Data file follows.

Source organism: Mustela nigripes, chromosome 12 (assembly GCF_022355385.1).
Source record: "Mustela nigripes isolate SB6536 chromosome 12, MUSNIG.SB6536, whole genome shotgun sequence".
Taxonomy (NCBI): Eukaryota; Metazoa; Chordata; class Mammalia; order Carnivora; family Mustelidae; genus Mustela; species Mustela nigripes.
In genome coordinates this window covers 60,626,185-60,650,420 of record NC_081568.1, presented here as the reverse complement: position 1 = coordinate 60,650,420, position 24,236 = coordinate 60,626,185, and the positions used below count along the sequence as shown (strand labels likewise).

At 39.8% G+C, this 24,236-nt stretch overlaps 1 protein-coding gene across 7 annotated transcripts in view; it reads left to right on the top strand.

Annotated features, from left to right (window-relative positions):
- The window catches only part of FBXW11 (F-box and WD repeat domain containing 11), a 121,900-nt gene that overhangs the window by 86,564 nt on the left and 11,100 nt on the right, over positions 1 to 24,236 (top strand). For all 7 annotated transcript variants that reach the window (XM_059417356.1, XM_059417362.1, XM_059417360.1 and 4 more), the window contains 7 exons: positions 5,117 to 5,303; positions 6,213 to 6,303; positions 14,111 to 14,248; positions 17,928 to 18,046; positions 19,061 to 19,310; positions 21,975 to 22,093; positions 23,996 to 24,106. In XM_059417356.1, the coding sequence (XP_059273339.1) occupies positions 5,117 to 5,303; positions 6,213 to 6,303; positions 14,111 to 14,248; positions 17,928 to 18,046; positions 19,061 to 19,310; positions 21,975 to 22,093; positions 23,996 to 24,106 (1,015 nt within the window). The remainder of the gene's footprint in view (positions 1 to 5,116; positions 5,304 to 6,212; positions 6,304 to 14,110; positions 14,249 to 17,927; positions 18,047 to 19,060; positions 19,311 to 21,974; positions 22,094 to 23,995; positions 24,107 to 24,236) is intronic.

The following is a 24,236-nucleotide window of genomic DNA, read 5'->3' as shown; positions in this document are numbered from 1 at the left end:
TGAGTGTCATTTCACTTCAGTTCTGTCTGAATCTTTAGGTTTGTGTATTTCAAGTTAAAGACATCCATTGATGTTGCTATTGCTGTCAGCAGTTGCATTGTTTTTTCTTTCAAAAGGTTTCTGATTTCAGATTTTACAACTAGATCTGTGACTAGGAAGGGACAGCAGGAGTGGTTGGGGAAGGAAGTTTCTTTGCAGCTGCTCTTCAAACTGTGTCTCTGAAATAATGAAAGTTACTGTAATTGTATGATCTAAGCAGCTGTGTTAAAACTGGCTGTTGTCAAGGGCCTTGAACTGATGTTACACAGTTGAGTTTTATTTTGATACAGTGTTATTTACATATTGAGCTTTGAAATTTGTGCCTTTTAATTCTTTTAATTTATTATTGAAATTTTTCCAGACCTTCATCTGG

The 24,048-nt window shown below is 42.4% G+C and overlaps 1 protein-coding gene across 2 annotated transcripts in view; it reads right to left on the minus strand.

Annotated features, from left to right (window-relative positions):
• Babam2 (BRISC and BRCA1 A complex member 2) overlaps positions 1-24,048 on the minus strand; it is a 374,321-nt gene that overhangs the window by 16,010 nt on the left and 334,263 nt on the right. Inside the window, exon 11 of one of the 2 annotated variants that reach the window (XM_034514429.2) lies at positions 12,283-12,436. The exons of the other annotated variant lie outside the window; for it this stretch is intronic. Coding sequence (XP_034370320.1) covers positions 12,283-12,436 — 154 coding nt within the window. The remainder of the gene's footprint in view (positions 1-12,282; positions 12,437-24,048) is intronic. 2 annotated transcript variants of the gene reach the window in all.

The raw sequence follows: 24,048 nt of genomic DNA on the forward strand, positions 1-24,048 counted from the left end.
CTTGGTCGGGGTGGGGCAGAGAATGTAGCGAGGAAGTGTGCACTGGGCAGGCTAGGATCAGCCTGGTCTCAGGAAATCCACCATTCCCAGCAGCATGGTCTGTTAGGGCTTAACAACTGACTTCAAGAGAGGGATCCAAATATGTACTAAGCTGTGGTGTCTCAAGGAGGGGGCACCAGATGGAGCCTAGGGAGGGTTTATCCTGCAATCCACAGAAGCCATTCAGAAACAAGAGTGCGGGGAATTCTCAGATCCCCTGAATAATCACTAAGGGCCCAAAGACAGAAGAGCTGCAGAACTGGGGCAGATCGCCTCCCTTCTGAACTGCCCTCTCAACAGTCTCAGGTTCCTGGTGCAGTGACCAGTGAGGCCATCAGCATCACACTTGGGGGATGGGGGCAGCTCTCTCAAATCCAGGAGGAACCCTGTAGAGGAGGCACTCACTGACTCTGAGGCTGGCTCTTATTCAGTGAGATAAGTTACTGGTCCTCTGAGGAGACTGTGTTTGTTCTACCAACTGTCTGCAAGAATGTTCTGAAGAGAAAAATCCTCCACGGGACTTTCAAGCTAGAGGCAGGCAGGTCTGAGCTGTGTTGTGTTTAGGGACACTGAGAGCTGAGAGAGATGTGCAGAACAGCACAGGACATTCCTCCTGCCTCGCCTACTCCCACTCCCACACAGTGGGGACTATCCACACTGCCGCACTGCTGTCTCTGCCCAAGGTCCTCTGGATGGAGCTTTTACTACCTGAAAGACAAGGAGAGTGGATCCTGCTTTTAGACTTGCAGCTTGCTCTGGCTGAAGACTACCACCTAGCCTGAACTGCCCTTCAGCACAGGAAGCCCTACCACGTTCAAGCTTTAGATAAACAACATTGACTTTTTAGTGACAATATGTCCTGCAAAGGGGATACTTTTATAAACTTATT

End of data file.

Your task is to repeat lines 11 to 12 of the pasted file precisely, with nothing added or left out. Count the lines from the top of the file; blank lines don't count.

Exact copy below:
Annotated features, from left to right (window-relative positions):
• Babam2 (BRISC and BRCA1 A complex member 2) overlaps positions 1-24,048 on the minus strand; it is a 374,321-nt gene that overhangs the window by 16,010 nt on the left and 334,263 nt on the right. Inside the window, exon 11 of one of the 2 annotated variants that reach the window (XM_034514429.2) lies at positions 12,283-12,436. The exons of the other annotated variant lie outside the window; for it this stretch is intronic. Coding sequence (XP_034370320.1) covers positions 12,283-12,436 — 154 coding nt within the window. The remainder of the gene's footprint in view (positions 1-12,282; positions 12,437-24,048) is intronic. 2 annotated transcript variants of the gene reach the window in all.